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New Law Ends Statute of Limitations on Sexual AssaultIllinois has amended its criminal code in order to remove the statute of limitations on prosecutors filing sexual assault charges. The law previously required that prosecutors commence sexual assault charges within 10 years of the alleged offense. Now, the law simply states that sexual assault charges may be commenced at any time. Advocates for the new law argue that sexual assault victims may have personal reasons why they wait years to tell authorities about their assault. Illinois made a similar law change in 2017 for sexual assault cases involving minors. Those accused of committing sexual assault should understand that this new law does not change the prosecution’s burden to prove the crime.

Definition and Defenses

Illinois defines criminal sexual assault as any non-consensual sexual contact or penetration with a victim. If the party does not actively rebuke the sexual contact, they may still be unable to consent if they are incapacitated, inebriated, underage, mentally disabled, or facing the threat of violence. A first-time conviction for sexual assault is a class 1 felony, punishable by four to 15 years in prison. Defendants can use several arguments to contest the charge:

  • The sexual assault did not occur or the defendant was not involved;
  • The alleged victim’s testimony is inaccurate or unreliable;
  • The sexual contact was consensual; or
  • The defendant has or had a mental condition that makes them not responsible for their actions.

DNA evidence of sexual intercourse can strengthen the prosecution’s case but may not be the deciding factor. The believability of each side’s story and testimony from witnesses will help a court determine whether it is likely that a sexual assault occurred.


compensation for personal injuries, Illinois Personal Injury LawyerMost people's lives can get turned upside down by an injury that results from the negligent or intentional actions of another. When this happens, people may struggle to come to terms with their new lives, and even though they need help with the bills that may come with the injuries, they may feel like there is no time to pursue a civil suit for compensation. Unfortunately, leaving the decision to pursue compensation for a future date can lead to losing the right to sue.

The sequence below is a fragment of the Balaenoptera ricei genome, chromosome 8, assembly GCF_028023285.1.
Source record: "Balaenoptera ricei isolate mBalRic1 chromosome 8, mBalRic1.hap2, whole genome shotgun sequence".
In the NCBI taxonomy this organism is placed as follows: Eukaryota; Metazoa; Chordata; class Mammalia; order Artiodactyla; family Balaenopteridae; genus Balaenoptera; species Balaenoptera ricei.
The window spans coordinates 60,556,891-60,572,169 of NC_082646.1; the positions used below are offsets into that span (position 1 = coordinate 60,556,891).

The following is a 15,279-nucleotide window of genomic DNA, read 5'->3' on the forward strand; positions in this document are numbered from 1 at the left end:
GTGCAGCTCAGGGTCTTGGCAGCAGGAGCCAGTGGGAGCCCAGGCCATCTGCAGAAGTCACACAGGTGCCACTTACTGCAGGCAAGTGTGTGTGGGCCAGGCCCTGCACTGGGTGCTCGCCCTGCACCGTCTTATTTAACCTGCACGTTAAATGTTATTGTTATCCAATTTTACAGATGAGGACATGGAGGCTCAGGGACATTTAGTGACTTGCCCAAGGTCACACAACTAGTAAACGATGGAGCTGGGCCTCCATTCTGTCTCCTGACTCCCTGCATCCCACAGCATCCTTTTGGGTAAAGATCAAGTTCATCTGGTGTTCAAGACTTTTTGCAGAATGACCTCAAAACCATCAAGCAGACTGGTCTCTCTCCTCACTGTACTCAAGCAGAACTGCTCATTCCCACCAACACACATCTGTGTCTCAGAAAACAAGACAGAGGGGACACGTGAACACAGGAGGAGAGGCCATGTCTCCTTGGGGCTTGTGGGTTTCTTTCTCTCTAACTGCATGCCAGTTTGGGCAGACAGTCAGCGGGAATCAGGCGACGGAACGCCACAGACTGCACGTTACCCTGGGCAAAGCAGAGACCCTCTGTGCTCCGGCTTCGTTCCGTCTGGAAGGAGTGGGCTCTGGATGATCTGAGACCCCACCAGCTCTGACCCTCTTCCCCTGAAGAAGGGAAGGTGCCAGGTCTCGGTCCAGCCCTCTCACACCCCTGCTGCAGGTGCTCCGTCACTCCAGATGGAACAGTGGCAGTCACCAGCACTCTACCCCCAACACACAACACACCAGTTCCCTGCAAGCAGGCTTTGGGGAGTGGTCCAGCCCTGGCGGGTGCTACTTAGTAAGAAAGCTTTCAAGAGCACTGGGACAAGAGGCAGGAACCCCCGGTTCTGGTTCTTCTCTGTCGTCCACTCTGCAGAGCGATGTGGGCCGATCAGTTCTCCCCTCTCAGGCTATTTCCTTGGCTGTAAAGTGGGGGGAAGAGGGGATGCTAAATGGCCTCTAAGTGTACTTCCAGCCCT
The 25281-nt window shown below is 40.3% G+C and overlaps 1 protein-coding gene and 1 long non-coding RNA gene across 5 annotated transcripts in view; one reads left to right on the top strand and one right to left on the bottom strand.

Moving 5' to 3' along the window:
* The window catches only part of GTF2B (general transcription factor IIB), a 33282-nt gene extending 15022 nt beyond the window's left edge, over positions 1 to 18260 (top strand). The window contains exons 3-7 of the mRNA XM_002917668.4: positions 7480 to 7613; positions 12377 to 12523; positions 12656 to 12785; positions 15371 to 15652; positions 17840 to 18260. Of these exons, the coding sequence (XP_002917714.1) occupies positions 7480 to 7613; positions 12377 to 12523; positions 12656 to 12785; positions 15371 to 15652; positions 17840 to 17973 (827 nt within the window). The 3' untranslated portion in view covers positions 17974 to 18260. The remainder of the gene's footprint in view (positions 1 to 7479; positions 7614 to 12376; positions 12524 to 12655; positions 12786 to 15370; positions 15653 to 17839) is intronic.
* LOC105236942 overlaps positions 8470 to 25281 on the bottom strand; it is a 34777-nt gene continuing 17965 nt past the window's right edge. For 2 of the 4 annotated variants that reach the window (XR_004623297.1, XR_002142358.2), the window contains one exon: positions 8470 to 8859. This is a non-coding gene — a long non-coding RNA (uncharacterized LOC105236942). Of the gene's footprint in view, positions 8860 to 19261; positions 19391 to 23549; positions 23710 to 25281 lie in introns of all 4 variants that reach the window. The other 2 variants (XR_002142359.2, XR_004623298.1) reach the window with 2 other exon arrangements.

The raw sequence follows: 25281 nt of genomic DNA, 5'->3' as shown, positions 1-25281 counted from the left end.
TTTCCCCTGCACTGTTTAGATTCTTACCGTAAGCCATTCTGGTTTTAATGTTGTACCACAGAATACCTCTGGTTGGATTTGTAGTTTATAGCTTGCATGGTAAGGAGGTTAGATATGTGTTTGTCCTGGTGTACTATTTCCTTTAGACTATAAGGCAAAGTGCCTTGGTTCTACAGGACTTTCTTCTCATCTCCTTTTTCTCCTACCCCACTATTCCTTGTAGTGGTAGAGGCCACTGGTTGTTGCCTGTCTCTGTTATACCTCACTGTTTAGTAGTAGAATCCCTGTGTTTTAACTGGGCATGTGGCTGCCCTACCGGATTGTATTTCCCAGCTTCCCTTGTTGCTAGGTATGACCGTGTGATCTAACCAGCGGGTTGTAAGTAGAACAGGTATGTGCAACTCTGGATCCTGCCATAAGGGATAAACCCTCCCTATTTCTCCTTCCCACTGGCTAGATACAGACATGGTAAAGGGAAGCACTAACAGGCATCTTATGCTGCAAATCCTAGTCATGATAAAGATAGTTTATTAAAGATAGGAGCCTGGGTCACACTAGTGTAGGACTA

A person may lose his or her right to sue another person or entity if the statute of limitation on their injury passes. The statute of limitations is a legal time limit beyond which a person cannot seek compensation for injuries caused. For example, in cases involving local public entities or their employees, a person cannot bring a lawsuit alleging injuries more than one year after the injuries are sustained.

For most negligence claims in Illinois, the injured party has two years in which to bring a lawsuit seeking to recover damages. The two years is generally calculated from the time of the injury, although in some situations, the time can be calculated from the time of a person's discovery of the injury. This is especially true in cases involving medical injuries that may not be discovered for some time. For example, if a doctor leaves a surgical tool inside a patient's body cavity during surgery, the patient may not discover his or her injury for a while. Therefore, the statute of limitations in a case such as this would accrue from the moment the patient finds out or should reasonably have found out about the tool.

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